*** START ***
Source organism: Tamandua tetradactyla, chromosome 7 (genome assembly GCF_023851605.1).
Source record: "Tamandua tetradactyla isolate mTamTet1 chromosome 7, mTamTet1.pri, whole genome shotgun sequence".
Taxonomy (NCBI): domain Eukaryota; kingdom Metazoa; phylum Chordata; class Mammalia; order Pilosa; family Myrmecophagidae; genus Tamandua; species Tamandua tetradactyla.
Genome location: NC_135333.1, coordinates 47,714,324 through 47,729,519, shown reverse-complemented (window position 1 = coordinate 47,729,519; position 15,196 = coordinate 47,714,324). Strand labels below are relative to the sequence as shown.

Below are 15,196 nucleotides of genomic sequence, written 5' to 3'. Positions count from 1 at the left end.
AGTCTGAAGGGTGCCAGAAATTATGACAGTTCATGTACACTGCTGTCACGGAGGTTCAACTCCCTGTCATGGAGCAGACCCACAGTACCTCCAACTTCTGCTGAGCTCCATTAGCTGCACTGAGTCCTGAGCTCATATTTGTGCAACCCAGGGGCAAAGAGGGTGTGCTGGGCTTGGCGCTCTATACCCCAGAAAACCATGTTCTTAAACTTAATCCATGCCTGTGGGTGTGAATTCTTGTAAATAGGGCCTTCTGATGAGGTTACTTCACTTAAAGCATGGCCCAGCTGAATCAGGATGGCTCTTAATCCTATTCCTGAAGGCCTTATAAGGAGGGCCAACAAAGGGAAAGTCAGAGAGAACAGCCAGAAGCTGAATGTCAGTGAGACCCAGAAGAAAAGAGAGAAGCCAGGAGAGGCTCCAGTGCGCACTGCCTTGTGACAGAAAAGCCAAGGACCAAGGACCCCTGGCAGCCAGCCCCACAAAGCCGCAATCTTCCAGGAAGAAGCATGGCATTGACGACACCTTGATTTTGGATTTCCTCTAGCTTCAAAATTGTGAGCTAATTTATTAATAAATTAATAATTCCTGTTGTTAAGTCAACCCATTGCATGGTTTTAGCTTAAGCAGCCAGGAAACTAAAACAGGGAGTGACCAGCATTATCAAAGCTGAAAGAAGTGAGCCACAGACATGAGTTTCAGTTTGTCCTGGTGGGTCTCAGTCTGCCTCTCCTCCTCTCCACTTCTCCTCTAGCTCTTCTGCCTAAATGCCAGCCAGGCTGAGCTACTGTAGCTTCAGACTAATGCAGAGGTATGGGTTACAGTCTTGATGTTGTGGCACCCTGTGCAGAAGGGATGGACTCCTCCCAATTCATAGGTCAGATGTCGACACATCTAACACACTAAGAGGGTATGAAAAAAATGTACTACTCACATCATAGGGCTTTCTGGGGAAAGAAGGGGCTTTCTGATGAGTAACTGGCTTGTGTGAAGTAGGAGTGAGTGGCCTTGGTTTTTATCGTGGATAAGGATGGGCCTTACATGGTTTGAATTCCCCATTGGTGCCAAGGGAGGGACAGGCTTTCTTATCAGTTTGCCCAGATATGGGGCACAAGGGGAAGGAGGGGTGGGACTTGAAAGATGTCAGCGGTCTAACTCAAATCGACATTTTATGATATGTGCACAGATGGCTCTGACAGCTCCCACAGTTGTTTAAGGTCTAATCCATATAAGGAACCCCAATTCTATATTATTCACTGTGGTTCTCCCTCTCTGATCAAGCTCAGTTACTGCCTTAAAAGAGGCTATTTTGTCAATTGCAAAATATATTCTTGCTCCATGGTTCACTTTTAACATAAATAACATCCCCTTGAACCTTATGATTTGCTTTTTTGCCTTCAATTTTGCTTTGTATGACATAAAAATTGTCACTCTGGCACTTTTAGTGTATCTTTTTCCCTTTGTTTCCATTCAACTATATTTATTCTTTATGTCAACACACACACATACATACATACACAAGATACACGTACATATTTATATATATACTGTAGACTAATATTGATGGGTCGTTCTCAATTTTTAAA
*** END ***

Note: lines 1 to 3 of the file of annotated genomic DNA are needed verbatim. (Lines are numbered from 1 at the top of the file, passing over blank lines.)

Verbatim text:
Source organism: Tamandua tetradactyla, chromosome 7 (genome assembly GCF_023851605.1).
Source record: "Tamandua tetradactyla isolate mTamTet1 chromosome 7, mTamTet1.pri, whole genome shotgun sequence".
Taxonomy (NCBI): domain Eukaryota; kingdom Metazoa; phylum Chordata; class Mammalia; order Pilosa; family Myrmecophagidae; genus Tamandua; species Tamandua tetradactyla.